As long as Casey could remember, he had been asking the question. Throughout different times and phases in his life he had asked it for different reasons and with varying degrees of levity. The first time he asked, at around age six or seven, he had been very serious.
"Yes Casey, what can I do for you today?"
Pastor Greg was a tall, thin, severe looking man with salt and pepper hair and a stern expression that looked like it had been fixed to his face by the cartoonist who drew the grouchy guy from "Dennis the Menace". It took more than a little courage for young Casey to ask his question.
"Pastor Greg...ummm...I was wondering...ummm - if Jesus is the answer, the way you always say, then I was wondering...."
Pastor Greg looked at his watch. "Yes, yes - what's your question, Casey? Hurry up now!"
"Well...I was just wondering - then what's the question?"
"I beg your pardon?"
"If Jesus is the answer, then what's the question?"
"The question?" Casey nodded. "That Jesus is the answer to?" Again, Casey nodded.
Pastor Greg laughed, which was not the answer Casey was expecting.
"Casey, Jesus is the answer to everything!" And, just like that, Pastor Greg walked away chuckling to himself. "What's the question! Wait ‘till the board hears this one!"
Throughout his formative years, Casey got various answers to the question that all sounded similar, but the most common responses were either "everything" or:
"Well, that's part of your walk with Jesus - you'll know when the time is right."
As he got older, Casey asked the question more rarely, and almost never as seriously as that first time. By the time he was in his third year of college, he had been lured into a lifestyle of drugs and alcohol, and the question fell from his lips disdainfully. He had decided by that point that there was no question that Jesus was the answer to, unless it was: "How can I have less fun and lead a completely boring life?"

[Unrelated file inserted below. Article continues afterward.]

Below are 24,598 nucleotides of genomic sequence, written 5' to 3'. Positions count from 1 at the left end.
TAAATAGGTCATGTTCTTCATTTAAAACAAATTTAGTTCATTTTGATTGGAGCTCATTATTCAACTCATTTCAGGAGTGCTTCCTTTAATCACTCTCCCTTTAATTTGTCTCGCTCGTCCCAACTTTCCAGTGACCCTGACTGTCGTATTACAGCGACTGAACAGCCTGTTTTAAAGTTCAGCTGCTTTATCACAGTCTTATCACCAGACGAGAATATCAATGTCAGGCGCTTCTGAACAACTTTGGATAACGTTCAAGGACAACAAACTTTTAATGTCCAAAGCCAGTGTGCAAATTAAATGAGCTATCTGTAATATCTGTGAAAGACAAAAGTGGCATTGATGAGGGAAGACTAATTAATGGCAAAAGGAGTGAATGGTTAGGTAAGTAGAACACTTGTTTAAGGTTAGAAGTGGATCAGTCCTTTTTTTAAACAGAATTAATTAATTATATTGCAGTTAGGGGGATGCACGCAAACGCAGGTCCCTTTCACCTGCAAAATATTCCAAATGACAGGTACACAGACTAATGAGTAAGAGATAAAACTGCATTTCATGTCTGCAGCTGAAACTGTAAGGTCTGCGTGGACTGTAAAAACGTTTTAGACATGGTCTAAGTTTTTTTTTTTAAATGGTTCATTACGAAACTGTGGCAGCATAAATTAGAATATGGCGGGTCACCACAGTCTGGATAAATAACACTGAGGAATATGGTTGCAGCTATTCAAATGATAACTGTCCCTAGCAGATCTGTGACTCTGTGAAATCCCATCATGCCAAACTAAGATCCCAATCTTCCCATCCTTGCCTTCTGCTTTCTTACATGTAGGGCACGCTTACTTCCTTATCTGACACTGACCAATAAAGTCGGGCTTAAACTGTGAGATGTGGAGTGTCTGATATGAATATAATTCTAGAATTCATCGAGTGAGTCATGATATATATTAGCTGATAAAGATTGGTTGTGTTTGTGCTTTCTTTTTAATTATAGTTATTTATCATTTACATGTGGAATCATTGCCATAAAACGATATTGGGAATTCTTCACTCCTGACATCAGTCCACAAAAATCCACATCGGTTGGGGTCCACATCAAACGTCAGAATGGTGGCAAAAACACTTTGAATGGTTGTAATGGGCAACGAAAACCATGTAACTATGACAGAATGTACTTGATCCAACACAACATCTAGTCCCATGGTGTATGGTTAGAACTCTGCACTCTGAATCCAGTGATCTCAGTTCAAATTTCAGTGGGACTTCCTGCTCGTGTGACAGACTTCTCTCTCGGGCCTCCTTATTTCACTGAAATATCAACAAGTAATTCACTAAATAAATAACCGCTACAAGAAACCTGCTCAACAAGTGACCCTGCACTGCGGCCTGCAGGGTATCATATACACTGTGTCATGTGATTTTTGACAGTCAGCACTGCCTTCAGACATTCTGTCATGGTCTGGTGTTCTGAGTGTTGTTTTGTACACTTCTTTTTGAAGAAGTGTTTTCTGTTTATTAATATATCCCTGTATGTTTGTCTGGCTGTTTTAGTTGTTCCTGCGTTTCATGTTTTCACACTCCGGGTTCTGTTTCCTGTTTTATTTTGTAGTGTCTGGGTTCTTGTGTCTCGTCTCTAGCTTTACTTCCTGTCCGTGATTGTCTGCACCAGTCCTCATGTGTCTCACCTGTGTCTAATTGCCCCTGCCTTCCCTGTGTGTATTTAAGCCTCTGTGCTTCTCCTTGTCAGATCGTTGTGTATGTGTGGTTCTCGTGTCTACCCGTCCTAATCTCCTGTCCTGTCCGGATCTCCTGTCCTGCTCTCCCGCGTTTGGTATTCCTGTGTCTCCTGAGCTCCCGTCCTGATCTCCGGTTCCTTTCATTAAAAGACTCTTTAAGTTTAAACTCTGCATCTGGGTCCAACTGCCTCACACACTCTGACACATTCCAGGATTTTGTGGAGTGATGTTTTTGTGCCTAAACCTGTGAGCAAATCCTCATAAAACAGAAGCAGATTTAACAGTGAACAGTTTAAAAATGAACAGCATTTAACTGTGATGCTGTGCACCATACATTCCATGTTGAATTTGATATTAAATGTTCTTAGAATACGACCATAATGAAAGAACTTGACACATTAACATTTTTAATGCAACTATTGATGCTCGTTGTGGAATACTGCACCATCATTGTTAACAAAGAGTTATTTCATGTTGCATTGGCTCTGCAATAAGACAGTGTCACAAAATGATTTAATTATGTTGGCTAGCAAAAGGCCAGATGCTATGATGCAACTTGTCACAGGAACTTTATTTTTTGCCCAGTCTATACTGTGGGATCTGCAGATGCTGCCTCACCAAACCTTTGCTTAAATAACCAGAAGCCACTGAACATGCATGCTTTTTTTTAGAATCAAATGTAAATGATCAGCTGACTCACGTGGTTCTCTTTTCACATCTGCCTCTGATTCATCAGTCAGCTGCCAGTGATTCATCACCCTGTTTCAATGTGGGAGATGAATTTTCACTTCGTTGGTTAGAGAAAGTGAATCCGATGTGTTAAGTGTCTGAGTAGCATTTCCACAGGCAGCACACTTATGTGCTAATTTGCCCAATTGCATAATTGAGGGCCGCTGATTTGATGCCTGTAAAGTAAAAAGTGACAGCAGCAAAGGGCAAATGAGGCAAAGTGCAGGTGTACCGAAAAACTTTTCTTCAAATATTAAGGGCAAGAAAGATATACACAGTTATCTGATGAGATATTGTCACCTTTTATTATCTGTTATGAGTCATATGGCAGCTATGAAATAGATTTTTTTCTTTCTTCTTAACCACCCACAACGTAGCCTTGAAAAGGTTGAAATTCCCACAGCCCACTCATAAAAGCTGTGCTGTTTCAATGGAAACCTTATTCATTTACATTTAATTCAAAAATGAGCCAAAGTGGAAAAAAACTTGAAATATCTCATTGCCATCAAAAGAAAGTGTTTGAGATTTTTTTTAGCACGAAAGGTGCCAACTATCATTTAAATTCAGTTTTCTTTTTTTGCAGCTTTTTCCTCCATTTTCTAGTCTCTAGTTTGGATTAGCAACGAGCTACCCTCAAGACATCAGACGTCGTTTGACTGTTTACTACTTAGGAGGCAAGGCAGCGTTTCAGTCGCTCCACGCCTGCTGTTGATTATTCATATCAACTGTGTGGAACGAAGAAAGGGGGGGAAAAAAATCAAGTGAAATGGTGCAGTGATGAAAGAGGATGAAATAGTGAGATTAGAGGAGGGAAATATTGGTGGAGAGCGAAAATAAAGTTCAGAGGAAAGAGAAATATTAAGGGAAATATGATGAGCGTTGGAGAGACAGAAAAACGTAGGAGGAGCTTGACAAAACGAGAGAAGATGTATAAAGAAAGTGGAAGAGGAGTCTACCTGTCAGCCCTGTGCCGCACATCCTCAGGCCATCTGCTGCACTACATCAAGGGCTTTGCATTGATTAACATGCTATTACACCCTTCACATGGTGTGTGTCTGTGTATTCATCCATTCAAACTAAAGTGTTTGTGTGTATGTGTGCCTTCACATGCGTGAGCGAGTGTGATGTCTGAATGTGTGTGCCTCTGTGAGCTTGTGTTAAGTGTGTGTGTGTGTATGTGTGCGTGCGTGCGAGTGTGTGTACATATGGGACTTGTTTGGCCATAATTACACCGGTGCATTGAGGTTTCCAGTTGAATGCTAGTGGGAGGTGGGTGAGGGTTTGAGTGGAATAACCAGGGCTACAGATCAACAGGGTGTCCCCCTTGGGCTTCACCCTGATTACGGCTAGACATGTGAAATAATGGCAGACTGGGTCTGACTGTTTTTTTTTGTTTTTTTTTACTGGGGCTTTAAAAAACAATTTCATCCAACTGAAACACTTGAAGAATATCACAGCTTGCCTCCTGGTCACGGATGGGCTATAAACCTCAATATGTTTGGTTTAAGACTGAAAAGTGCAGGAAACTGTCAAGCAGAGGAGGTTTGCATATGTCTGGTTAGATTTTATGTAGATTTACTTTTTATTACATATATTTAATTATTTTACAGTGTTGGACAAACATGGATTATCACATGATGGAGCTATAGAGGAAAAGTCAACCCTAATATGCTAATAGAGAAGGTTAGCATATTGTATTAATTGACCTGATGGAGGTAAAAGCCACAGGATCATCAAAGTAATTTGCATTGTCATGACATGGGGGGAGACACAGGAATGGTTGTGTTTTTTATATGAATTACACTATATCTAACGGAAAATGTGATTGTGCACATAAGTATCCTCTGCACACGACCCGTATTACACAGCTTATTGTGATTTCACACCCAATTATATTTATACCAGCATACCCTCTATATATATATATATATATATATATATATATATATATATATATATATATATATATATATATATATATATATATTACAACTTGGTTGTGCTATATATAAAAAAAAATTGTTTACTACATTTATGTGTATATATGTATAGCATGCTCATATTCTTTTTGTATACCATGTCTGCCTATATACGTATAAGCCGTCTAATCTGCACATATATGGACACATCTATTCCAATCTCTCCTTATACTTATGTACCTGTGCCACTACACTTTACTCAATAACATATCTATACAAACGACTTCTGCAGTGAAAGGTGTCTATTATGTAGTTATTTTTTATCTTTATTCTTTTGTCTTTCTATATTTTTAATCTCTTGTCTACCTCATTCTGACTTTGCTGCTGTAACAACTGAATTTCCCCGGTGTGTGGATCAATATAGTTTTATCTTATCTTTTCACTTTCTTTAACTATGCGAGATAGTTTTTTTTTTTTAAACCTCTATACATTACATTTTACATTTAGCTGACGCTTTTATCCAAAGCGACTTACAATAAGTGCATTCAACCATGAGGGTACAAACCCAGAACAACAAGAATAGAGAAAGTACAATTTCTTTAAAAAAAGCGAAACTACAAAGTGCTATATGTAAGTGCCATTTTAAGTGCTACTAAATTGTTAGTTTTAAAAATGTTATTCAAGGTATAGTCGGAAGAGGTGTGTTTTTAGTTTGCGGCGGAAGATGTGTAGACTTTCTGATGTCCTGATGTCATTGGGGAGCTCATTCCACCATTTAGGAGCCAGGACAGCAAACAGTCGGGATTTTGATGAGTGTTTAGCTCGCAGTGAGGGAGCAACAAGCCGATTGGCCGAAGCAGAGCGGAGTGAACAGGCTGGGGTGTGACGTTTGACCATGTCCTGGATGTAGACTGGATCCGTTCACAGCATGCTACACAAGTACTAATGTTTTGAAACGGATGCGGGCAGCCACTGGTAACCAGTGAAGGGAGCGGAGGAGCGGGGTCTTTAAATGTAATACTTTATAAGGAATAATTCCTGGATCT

After college, Casey cleaned up for a time. He married a beautiful girl he met in school, got a job as a fireman, bought a house and had two little boys. He even forgot about the question almost entirely.
One night, a fireman's worst nightmare was visited on Casey's happy little world. The fire call he answered was to his own house. A gas leak had filled the house and when his wife had arrived home, she smelled it too late and their oldest son had already switched on the lights. The explosion had rocked the entire block and, just like that, Casey's entire family was gone.
At first alcohol was the only thing that could help him forget. When that didn't work anymore, though, he turned to cocaine. As his money ran out he moved down to cheaper and rougher drugs - crystal meth and crack became his breakfast, lunch and dinner.
Now, many years later, no one even remembered the Casey that had once been. Long gone with his family were his job, his savings, his home, his car – his whole life. Living in an old Ford Pinto that didn't run and wearing whatever mismatched rags he could pull from the trash, Casey walked the streets in Orange County sniffing glue from some cotton balls he kept tightly shut in a balled up hand. It was the only high he could afford anymore.
The night he found out he was banned from every glue-selling store within walking distance was the final humiliation. For years he had just wanted it all to end, and now he knew he couldn't face the next day without something that set his brain on fire and burned away all the bad inside.
As he leapt from the bridge into the icy cold water, Casey yelled out again, "What's the question?"
He woke flat on his back in the bottom of a small fishing boat, coughing up saltwater. Realizing he was still alive, Casey laid back on the deck, groaning.
"Ya' know," the fisherman said lightly, "as you fell into the water, you yelled out the wrong thing. What you should have yelled was, 'Help! Somebody save me!'" The old man chuckled to himself, just as Pastor Greg had done all those years ago.
What could possibly save me? Casey groaned to himself.
Suddenly his eyes flew open wide in astonishment and he sat bolt upright.
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